- In the second Laura Bow game, even if the player has figured it out already, the murderer will get off scot-free if you haven't collected enough evidence to prove it. In the first game, the murderer ends up dead regardless of what you do, collect, or figure out.
- Most Ace Attorney cases seem like they'll end like this, until the protagonist puts everything together at the last second. There are a few exceptions:
- The Terry Fawles case from the third game. Rather than testify against Dahlia, the woman who framed him and who he still desperately loves, Fawles committed suicide.
- Apollo Justice: Ace Attorney:
- In the third case, Apollo knows who to accuse but his case hits a wall when he lacks anything concrete enough to get the guilty party to admit to their guilt. The only way he can slam the book on the actual culprit is by having the defendant admit to his own culpability in a different but related crime. The other crime carries a harsh sentence in his homeland but not in Apollo's country, which makes it advantageous to him to confess now instead of being found guilty at a later time. In doing so, the murderer would be revealed as the two were co-conspirators on the latter crime. After threatening to blow the lid on the whole affair, the real guilty party loses it and breaks down.
- The final case revolves around this: the murderer has covered his tracks well enough to leave no direct evidence linking himself to the crime, but all the other facts at hand point quite definitively at him. The problem is, the existing court system in place in the series' universe requires either evidence, a confession, or incredibly strong testimony...which is why Phoenix has spent the past seven years working towards the re-establishment of a jury system.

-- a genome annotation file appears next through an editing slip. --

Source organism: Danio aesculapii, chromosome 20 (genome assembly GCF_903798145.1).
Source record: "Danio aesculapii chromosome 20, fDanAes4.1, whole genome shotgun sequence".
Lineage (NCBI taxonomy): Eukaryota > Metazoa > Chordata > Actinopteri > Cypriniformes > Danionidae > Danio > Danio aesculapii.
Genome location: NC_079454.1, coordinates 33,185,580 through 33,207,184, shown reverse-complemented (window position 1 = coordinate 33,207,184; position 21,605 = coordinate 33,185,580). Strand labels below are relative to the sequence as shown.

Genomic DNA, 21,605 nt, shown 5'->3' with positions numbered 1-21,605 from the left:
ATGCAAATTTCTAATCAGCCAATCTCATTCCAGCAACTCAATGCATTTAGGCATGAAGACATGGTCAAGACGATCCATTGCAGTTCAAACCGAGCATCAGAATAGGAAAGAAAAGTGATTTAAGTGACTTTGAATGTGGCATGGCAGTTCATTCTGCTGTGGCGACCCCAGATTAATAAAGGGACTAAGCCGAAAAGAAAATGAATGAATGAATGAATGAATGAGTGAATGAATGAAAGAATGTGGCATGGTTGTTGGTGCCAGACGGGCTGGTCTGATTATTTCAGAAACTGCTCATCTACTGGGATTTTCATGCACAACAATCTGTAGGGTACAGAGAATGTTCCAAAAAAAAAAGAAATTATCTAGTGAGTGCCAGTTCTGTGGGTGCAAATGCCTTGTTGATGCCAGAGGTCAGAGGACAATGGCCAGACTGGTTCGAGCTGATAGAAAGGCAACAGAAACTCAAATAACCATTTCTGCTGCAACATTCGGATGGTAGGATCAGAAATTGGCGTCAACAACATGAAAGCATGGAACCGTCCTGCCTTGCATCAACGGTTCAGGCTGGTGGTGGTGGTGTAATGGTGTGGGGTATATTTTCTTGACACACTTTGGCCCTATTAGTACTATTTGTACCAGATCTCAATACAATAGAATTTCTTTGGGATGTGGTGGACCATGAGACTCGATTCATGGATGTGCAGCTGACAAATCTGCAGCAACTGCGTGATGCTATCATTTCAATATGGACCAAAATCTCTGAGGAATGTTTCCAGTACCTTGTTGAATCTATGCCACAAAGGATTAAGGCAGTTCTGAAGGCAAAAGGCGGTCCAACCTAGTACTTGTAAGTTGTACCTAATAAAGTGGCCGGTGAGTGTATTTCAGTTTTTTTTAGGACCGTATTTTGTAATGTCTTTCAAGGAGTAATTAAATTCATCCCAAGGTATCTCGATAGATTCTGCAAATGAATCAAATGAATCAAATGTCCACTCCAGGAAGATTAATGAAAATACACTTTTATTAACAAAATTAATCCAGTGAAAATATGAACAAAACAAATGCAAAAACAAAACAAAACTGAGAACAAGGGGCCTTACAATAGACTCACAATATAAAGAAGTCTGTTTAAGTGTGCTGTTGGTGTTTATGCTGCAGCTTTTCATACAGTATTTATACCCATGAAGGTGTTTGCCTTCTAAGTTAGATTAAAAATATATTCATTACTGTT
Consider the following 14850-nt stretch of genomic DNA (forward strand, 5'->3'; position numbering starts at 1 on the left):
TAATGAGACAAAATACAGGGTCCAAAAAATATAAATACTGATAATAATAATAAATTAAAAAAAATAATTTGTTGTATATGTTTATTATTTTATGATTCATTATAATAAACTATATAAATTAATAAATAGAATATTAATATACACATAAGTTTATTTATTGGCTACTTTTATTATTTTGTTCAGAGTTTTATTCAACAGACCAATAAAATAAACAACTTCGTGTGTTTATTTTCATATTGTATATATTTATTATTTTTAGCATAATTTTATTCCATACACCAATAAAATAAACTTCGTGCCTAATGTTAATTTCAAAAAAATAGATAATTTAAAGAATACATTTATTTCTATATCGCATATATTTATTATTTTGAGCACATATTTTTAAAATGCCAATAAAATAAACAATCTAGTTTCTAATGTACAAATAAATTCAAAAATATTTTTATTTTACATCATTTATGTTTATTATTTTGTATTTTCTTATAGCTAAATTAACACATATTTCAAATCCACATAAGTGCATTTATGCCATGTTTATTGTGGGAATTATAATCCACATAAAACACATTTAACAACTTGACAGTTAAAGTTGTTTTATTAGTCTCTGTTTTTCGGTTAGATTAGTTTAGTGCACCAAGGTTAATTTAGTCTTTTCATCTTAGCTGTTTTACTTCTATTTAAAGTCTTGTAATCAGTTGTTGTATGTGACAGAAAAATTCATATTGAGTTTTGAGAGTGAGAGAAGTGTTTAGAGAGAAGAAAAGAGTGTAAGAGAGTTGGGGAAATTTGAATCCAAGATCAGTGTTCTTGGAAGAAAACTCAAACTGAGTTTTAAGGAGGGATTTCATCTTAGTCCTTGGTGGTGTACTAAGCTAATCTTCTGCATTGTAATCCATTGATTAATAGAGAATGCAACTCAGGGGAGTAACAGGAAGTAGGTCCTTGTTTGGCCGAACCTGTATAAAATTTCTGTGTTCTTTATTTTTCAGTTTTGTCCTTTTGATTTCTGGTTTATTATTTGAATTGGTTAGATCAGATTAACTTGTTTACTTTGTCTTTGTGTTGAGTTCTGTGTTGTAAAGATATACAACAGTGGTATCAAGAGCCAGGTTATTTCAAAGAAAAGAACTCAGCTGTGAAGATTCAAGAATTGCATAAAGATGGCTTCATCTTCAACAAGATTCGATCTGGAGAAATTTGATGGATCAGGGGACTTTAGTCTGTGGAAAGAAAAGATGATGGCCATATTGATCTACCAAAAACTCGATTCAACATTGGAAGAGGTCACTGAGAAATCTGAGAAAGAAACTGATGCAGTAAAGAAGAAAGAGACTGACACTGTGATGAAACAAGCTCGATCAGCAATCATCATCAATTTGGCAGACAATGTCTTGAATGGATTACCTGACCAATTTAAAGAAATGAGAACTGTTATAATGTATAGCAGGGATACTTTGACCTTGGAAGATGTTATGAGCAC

- Happened in Ace Attorney Investigations with Manny Coachen. He was never convicted of murdering Cece Yew because The Syndicate that he worked for stole the evidence from the prosecution.
- One case of Dai Gyakuten Saiban involves this, but in a twist it's your client who gets off on this... right as Ryunosuke (Phoenix's ancestor) starts thinking he may be guilty after all. Unfortunately, he's done such a good job defending his client that the judge and jury feel there isn't enough evicence to be certain of the defendant's guilt, and the trial ends in a Not Guilty verdict. Turns out he is guilty after all... but he's promptly murdered right after he walks free.
- When Pepper first met Tony in Iron Man: Armored Adventures, she told them that, after the plane crash where Tony's father disappeared, the FBI spent a whole year investigating Obadiah Stane as a suspect and dropped the case since they found no proof of either guilt or innocence. Tony spent the first season believing Stane was guilty until Gene Khan privately admitted to him he was the real culprit.